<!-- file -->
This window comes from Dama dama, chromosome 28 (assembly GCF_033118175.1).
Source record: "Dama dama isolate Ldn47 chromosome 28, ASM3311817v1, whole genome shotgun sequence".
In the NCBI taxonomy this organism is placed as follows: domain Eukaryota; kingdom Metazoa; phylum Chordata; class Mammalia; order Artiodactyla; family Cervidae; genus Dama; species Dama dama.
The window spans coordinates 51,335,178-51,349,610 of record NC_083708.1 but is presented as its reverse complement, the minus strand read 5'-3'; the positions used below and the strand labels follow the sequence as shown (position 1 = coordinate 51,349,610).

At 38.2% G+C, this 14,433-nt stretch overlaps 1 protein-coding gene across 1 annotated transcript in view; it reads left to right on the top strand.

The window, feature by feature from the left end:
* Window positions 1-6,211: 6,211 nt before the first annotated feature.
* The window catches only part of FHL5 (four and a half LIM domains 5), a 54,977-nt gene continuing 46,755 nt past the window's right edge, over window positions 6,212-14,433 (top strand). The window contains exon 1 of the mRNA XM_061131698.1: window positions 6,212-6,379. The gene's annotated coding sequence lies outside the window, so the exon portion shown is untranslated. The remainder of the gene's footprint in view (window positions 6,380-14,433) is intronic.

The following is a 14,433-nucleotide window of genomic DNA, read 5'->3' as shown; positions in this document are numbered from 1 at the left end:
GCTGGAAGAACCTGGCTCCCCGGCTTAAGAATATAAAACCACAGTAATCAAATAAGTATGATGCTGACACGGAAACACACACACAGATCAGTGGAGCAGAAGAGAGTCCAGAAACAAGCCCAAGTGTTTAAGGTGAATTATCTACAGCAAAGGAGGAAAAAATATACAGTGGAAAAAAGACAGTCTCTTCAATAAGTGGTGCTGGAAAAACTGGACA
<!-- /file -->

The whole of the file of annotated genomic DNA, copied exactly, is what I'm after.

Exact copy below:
This window comes from Dama dama, chromosome 28 (assembly GCF_033118175.1).
Source record: "Dama dama isolate Ldn47 chromosome 28, ASM3311817v1, whole genome shotgun sequence".
In the NCBI taxonomy this organism is placed as follows: domain Eukaryota; kingdom Metazoa; phylum Chordata; class Mammalia; order Artiodactyla; family Cervidae; genus Dama; species Dama dama.
The window spans coordinates 51,335,178-51,349,610 of record NC_083708.1 but is presented as its reverse complement, the minus strand read 5'-3'; the positions used below and the strand labels follow the sequence as shown (position 1 = coordinate 51,349,610).

At 38.2% G+C, this 14,433-nt stretch overlaps 1 protein-coding gene across 1 annotated transcript in view; it reads left to right on the top strand.

The window, feature by feature from the left end:
* Window positions 1-6,211: 6,211 nt before the first annotated feature.
* The window catches only part of FHL5 (four and a half LIM domains 5), a 54,977-nt gene continuing 46,755 nt past the window's right edge, over window positions 6,212-14,433 (top strand). The window contains exon 1 of the mRNA XM_061131698.1: window positions 6,212-6,379. The gene's annotated coding sequence lies outside the window, so the exon portion shown is untranslated. The remainder of the gene's footprint in view (window positions 6,380-14,433) is intronic.

The following is a 14,433-nucleotide window of genomic DNA, read 5'->3' as shown; positions in this document are numbered from 1 at the left end:
GCTGGAAGAACCTGGCTCCCCGGCTTAAGAATATAAAACCACAGTAATCAAATAAGTATGATGCTGACACGGAAACACACACACAGATCAGTGGAGCAGAAGAGAGTCCAGAAACAAGCCCAAGTGTTTAAGGTGAATTATCTACAGCAAAGGAGGAAAAAATATACAGTGGAAAAAAGACAGTCTCTTCAATAAGTGGTGCTGGAAAAACTGGACA